Posts Tagged ‘NARWA’
The dialogue presentation I’m giving to NARWA on Saturday is almost ready. I’ve practiced it more than once (once in front of a human audience and twice for my cats, who didn’t seem impressed) and keep finding things to change with each telling.
I’ve also been plugging away on my WIP — Meg and Matt are a bit above the 40K-word mark now, so I only have between 15,000 and 20,000 to go. It might be time for them to stop with the deliriously happy lovemaking and get back to being in conflict. (… If only I were better at conflict — but that’s another post.)
The one thing I haven’t been getting ready for? The possibility of getting THE CALL that I’m a GH finalist. A part of me thinks I have a very good chance; another little voice says “not a snowball’s chance.” All the see-sawing is starting to make me a nervous wreck — and there are still several days to go before the calls go out.
For those of you not plugged into the whole Golden Heart experience, March 25 is the big day. (But I have to ask, are you living under a rock?)
Last year’s finalists are having a big countdown on their blog, the Ruby-Slippered Sisterhood. I’ve been checking back there more often than usual because their excitement is infectious. (In fact, until they started their countdown, I’d managed to not think too much about the fact that March 25 was inching ever closer.)
After reading Monday’s entry on things you should do to get ready for THE CALL, I Googled myself (no, it didn’t hurt a bit!) to make sure people — important publishing-type people — could find me. I also checked the RWA Web site to make sure they had the correct contact info. (I’d hate to miss THE CALL because they had my now-defunct home phone. We switched from a land line to just our cells quite some time ago.)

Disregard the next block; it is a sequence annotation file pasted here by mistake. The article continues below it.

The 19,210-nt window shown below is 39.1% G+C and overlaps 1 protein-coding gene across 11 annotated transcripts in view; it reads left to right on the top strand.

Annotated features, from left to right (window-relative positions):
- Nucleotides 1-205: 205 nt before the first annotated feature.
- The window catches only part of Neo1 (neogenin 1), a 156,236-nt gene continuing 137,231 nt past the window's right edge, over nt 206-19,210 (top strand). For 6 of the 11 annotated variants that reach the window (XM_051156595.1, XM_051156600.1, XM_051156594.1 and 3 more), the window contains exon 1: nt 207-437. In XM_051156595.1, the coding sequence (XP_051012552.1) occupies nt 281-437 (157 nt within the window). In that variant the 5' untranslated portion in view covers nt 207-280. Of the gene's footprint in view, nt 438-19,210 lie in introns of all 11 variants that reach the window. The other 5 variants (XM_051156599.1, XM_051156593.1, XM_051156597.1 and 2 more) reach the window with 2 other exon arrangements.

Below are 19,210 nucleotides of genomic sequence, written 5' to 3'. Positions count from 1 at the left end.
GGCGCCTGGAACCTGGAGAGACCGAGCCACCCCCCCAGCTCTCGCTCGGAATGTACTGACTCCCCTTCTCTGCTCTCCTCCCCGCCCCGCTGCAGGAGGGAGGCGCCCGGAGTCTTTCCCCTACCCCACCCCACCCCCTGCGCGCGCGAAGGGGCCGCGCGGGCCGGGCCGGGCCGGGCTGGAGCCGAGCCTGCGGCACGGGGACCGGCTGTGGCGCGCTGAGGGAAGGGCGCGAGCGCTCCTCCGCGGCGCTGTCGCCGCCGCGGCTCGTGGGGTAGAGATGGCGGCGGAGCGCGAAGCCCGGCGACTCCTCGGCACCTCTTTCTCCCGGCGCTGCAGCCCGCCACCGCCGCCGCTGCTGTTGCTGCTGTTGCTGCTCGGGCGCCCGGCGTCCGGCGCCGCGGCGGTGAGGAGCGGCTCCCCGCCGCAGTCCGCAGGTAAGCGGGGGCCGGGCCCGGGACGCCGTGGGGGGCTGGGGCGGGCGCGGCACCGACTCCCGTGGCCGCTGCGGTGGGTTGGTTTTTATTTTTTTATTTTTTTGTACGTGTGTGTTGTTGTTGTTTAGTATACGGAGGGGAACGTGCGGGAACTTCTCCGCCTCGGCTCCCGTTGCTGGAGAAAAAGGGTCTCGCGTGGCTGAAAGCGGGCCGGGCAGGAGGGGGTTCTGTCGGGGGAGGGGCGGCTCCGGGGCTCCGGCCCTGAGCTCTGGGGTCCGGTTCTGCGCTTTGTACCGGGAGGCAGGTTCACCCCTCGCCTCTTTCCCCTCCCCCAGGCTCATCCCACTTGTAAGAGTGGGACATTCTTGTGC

Guess that means I’m as ready as I can be. Less than 10 days to go!
Hello. My name is Arlene, and I have a confession. Meg & Matt are real lookers … and I don’t mean that in a good way.
I’m not kidding. I’ve noticed that Meg & Matt spend a lot of time looking — at each other, at the ground, at whatever is around them. Whenever they don’t know what else to do, they LOOK.
Needless to say, I’m going to have to work on that. Admitting there’s a problem is the first step in fixing it, right? 😉
I owe my (not so) startling revelation to one of my RWA sisters. As newsletter editor for NARWA, I have the privilege of receiving articles from all the other RWA chapter newsletters. I review them to decide whether to include them in ours, but I also find myself learning from them whether they end up in our newsletter or not.
One of the articles did include in our most recent issue (in e-mail in boxes today, for those of you looking) was “Hunt those pesky repeated words” by Missouri RWA’s Shawntelle Madison. She confesses to using “snapped,” “noticed” and “saw” too often.
That made me think about the words I use more than I should, and “look” topped my list. At least in “Beauty and the Ballplayer,” they seem to be looking all the time.
At least it’s a problem specific to Meg & Matt. I think I’d have noticed if Kari & Damien or Brad & Erin spent all their time gaping at one another. (Erin spends a fair amount of time staring at Mike, at least at first, but that’s another story!) 😀